Gillian Wood Pultz is executive director of the North Fork Animal Welfare League and a board member of the New York State Animal Protection Federation.
Fourteen years ago, New York took a wise and humane step toward dealing with the problem of unwanted domestic animals. Now the state is poised to take a step backward.
In 1996, New York initiated the Animal Population Control Program (APCP) to subsidize the cost of spay-neuter surgeries performed on dogs and cats adopted from approved animal shelters. In 2006, the program was expanded to include companion animals owned by people receiving public assistance.
The funding for this program comes from a $3 surcharge on the licensing of unaltered dogs - that is, dogs that aren't spayed or neutered - and the sale of specialty vehicle plates advocating spaying and neutering. Since its inception, the program has paid for approximately 90,000 surgeries, preventing millions of unwanted animals from being born and flooding the already overburdened shelter system.
But the proposed 2010-2011 New York State Executive Budget seeks to eliminate this lifesaving program.
The APCP is a proven system that worked, helped animals, helped people and was self-sustaining. In 2008, however, Gov. Eliot Spitzer doomed the APCP to insolvency by reallocating $1 million from the program to the state's general fund. Although the money was specifically collected to help animals, it was not used for that purpose.
The proposed permanent elimination of the APCP is extremely shortsighted, as it will increase the number of animals impounded in our already overcrowded shelter system. This increase will inevitably result in euthanasia due to lack of space. The cost of impounding an animal until it can be legally euthanized is three times more than spaying or neutering.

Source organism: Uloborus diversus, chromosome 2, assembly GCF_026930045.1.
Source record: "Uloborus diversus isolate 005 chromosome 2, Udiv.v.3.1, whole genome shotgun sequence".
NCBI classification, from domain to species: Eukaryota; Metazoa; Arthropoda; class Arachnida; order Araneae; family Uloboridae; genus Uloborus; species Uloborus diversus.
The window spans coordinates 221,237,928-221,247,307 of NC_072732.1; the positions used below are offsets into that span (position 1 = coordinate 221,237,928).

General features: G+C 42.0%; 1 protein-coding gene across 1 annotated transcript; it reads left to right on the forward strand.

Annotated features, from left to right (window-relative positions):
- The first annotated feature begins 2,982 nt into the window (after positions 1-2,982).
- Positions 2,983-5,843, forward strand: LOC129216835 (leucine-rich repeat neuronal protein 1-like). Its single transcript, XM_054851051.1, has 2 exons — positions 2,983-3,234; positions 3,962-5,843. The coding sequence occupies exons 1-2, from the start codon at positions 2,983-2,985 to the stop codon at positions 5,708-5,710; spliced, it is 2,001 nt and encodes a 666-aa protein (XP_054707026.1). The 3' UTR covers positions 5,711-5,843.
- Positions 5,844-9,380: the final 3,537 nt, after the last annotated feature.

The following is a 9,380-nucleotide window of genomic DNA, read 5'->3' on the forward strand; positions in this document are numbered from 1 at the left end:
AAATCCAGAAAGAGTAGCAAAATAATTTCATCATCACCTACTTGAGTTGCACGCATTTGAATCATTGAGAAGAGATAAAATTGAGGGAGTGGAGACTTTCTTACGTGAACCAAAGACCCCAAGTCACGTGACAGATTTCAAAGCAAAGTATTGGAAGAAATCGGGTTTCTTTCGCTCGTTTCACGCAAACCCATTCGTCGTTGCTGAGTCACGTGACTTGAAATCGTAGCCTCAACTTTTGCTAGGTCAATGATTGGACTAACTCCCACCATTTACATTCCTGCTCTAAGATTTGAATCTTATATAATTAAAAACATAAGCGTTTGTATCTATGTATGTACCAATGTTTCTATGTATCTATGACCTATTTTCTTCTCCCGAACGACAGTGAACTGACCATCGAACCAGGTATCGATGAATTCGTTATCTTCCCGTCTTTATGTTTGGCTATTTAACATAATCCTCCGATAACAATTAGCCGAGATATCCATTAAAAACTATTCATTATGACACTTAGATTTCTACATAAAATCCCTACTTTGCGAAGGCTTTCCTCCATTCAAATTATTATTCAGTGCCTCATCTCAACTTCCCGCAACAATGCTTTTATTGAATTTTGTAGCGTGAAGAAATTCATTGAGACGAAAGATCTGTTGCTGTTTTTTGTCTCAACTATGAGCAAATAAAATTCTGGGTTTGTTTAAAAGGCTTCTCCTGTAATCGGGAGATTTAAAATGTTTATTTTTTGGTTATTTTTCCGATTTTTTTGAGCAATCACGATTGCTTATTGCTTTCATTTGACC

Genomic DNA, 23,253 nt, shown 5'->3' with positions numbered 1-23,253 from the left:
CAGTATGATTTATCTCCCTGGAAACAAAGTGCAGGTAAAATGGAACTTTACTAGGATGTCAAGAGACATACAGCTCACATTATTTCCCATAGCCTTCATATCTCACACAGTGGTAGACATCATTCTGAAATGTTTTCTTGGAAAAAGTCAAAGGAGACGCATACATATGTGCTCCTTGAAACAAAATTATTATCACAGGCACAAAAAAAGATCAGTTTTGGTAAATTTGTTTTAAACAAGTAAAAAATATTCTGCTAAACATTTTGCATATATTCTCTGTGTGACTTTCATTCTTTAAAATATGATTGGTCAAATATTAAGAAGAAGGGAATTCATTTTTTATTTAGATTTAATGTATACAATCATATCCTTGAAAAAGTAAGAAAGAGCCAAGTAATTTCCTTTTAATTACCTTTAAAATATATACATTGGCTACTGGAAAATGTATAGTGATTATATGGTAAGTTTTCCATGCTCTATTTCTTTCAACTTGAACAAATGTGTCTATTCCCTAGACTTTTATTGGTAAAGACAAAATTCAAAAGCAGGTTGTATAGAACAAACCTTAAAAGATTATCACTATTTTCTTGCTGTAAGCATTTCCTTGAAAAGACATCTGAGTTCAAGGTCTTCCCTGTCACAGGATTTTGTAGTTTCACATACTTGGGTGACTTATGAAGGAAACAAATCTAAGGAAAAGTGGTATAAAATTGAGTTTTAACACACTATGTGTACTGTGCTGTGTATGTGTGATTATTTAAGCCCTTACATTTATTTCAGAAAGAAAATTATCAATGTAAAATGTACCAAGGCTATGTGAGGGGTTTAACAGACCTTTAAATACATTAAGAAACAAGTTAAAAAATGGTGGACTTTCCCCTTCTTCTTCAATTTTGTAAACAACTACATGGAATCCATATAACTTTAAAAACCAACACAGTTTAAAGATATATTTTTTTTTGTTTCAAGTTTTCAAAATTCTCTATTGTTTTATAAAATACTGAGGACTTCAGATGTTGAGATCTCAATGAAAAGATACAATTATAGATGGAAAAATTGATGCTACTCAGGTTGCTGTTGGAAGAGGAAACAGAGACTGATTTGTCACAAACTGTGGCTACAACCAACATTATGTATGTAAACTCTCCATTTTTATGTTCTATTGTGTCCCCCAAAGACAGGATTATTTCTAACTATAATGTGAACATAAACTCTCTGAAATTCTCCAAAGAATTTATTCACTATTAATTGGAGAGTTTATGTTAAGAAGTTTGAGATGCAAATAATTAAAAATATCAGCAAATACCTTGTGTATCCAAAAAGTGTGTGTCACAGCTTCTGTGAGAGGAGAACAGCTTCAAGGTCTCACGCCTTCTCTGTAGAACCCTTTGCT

These significantly higher costs will decrease valuable shelter programs while increasing the risk that unaltered animals pose to the public. The National Canine Research Council reports that 92 percent of the dogs involved in fatal attacks on humans are unaltered, and evidence suggests that spaying and neutering dogs decreases their aggression. Losing this program would turn the clock back on animal welfare and public safety by decades.
The newly formed New York State Animal Protection Federation has a solution that will maintain these vital services without affecting the proposed state budget - or creating any new fees or taxes for New Yorkers.
The federation recommends continuing to collect the $3 surcharge on the licenses of unaltered dogs. Once those funds are collected, they will be turned over to a nonprofit organization to distribute to veterinarians and organizations across the state that will provide subsidized spaying and neutering services. The proposed system will have much less overhead, since it will be administered by an unsalaried nonprofit board instead of by State Agriculture and Markets employees.
It's time we tell our government to stop taking away services we care about - services that prevent companion animal overpopulation, abandonment, neglect and abuse.